“There have been instances where requests for access needed to be reviewed in order to protect against any possible data-mining instances; however, to date, we have no knowledge of a Pan representative identifying themselves as such when formally requesting information from Agri-Intel,” he added.
The department did not respond to the Mail & Guardian’s enquiries.
Professor Leslie London, a pesticide expert at the University of Cape Town’s school of public health, told the M&G it is “appalling” that the department has completely abdicated any responsibility for its stewardship role linked to pesticide regulation.
“It’s completely unacceptable that they have outsourced the function of providing information to the public to a private organisation, and not just any private organisation, but to the industry association who stand completely conflicted in this situation – where they control access to information which may be prejudicial to their business, so they stop people realising their right to information,” London said.
The report found that agrochemical companies profit from the “relatively lax” approval process in South Africa.
“Many of the approved pesticide products have not been re-examined for years, and if subjected to today’s stricter risk assessment standards would likely be banned,” said the report.
This has “fatal consequences” for the region, since numerous neighbouring countries take their cues from approval decisions made in South Africa.
On wine farms in the Western Cape, Bayer’s insecticide Tempo SC is used on a large scale. It contains the highly hazardous active ingredient beta-cyfluthrin, which is lethal even in small doses, said the report.
“Women told us how they are compelled by the farmer to immediately enter the vineyard after he has sprayed,” said Colette Simon, the director of Women in Farms. “They are using their bare hands to handle grapes and vineyards that are still wet with the pesticides.
“Very often these farmers, like Bayer and BASF, will say ‘these chemicals are not hazardous’ but these women have reported they always have rashes and skin problems. There are a lot of women who have asthma, which develops in adulthood and they are attributing it to pesticide exposure,” she said.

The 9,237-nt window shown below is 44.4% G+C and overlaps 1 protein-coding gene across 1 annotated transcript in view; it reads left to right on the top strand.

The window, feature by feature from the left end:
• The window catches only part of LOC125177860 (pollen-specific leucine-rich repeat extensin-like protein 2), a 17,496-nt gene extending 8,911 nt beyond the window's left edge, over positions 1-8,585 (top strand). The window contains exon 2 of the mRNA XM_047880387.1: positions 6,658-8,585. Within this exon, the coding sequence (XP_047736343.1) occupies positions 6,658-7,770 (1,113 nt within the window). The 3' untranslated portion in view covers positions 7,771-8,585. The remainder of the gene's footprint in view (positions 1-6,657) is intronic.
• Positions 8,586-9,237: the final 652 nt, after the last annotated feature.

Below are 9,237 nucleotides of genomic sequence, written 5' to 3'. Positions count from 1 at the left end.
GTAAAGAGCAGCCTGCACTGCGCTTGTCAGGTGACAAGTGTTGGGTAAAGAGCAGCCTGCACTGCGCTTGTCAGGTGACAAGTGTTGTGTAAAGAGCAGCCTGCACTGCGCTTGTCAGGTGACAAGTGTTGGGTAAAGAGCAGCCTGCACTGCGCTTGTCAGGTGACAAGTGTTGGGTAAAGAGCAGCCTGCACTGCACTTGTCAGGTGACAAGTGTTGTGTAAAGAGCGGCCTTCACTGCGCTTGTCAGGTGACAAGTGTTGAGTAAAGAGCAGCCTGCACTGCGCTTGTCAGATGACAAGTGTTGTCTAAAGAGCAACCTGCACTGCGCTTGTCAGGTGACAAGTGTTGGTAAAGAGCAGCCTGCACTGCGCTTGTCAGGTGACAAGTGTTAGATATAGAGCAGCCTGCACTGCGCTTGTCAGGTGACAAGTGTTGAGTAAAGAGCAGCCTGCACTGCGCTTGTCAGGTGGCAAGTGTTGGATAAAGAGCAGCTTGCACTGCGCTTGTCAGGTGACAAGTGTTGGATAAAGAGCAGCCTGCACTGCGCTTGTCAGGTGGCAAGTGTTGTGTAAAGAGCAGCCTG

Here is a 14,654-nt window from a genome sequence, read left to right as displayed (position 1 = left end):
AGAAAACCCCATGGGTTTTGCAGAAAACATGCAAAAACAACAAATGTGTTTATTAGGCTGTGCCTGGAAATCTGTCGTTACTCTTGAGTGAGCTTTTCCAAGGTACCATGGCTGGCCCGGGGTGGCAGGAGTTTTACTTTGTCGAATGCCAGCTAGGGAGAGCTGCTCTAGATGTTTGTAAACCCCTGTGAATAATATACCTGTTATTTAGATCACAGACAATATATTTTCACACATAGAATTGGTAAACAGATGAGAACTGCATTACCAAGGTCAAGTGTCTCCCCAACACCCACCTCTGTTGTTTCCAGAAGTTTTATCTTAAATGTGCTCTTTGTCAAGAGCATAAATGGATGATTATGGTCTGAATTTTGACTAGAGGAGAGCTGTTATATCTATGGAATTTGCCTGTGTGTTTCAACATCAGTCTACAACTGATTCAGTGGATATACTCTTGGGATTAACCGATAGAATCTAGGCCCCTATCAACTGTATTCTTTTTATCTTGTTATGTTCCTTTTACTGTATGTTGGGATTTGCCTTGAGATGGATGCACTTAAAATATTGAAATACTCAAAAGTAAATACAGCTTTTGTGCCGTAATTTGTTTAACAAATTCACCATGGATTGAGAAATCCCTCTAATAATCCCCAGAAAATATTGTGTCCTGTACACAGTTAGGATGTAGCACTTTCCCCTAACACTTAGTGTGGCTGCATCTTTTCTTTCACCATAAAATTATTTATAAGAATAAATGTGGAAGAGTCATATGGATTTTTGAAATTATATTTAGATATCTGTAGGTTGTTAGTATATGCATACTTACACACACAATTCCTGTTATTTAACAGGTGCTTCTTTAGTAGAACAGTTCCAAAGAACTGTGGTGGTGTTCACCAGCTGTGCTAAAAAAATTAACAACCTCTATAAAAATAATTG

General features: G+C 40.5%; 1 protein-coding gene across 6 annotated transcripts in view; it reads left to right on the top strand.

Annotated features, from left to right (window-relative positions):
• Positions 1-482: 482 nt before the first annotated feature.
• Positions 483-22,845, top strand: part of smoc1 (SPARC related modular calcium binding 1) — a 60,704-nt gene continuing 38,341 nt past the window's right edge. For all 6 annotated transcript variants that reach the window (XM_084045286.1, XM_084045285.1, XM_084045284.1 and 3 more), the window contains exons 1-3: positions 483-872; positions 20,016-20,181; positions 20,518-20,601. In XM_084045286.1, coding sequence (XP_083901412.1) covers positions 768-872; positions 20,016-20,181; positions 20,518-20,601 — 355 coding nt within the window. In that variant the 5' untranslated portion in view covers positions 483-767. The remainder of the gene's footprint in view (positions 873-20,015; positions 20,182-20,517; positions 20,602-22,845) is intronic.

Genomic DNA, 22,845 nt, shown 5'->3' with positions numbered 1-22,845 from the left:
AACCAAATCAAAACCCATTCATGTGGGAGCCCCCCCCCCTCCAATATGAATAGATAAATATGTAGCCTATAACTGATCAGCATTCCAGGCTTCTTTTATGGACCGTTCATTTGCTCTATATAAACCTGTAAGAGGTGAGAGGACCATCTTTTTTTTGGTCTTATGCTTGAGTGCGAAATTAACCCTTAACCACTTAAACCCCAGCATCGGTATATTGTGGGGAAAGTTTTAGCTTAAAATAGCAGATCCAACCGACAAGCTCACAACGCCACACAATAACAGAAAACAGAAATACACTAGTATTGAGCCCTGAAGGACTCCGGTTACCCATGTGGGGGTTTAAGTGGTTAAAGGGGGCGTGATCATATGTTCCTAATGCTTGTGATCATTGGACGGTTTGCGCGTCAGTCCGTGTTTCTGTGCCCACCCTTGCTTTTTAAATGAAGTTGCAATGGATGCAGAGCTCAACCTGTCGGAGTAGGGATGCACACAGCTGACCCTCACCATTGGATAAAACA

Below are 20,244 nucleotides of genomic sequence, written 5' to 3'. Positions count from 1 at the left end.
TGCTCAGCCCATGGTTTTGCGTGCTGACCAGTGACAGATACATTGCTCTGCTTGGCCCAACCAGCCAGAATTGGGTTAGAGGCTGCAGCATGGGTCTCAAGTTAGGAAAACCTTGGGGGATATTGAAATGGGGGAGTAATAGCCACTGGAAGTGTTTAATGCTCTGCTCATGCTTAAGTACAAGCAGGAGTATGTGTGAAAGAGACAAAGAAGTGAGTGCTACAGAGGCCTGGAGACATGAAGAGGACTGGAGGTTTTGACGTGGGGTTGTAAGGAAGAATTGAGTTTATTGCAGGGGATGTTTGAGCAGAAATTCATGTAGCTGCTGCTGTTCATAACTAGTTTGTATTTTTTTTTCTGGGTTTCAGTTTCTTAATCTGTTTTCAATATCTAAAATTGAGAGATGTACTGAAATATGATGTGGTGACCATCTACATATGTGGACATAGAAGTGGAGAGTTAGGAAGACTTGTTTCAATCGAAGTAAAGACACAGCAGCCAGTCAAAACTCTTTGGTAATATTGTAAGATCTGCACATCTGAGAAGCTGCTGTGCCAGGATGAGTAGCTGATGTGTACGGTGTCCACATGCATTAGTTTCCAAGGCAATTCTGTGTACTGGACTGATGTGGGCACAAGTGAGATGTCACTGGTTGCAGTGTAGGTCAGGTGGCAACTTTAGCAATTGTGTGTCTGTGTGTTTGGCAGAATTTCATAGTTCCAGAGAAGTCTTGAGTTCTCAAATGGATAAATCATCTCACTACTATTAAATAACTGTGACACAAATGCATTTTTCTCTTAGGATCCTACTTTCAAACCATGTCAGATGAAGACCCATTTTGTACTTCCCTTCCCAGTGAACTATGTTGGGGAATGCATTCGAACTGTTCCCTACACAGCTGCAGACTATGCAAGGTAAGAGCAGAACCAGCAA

Bayer South Africa did not respond to questions about their insecticides in South Africa.
Glufosinate is a component of BASF’s pesticide, BASTA SL 200.60. According to the report the product is used on citrus farms in the Gamtoos Valley and Sundays River Valley and the workers on the farms complain of headaches, sore throats, and other ailments related to the application of pesticides.
Linda Brown, the head of communications and advocacy for BASF South Africa, said it removes products from the market that it does not consider safe.
“For this reason, we do not sell crop protection products that belong to World Health Organisation (WHO) classes 1A and 1B,” she said.
Class 1A covers extremely hazardous and 1B highly hazardous pesticides.
“For this reason, we do not sell crop protection products that belong to World Health Organisation Classes 1A and 1B (high acute toxicity).
“Accordingly, we proactively removed products based on such active substances from our portfolio. Consequently, BASF no longer produces nor markets such active substances or products containing them.”
In 2014, Brown said the EU changed from a risk to a hazard-based approach when approving active ingredients.
“In contrast to the EU, most other authorities, including most Organisation for Economic Co-operation and Development (OECD) countries like Australia, Canada, Japan or the USA, apply a risk-based approach to assess the safety of an active ingredient. This confirms that when taking the exposure level into account, active ingredients can be used safely.”
There are vast differences in crops, soil, climate, pests and farming practices around the world, said Brown, and the company tailors its products for specific regional markets.
“All BASF products are extensively tested, evaluated and approved by public authorities following the official approval procedures set forth in the respective countries before they are sold.
“We are convinced of the safety of our products when they are used correctly following the label instructions and stewardship guidelines. Our employees live and work in the countries where we sell our products, and they are out in the fields with the local farmers.”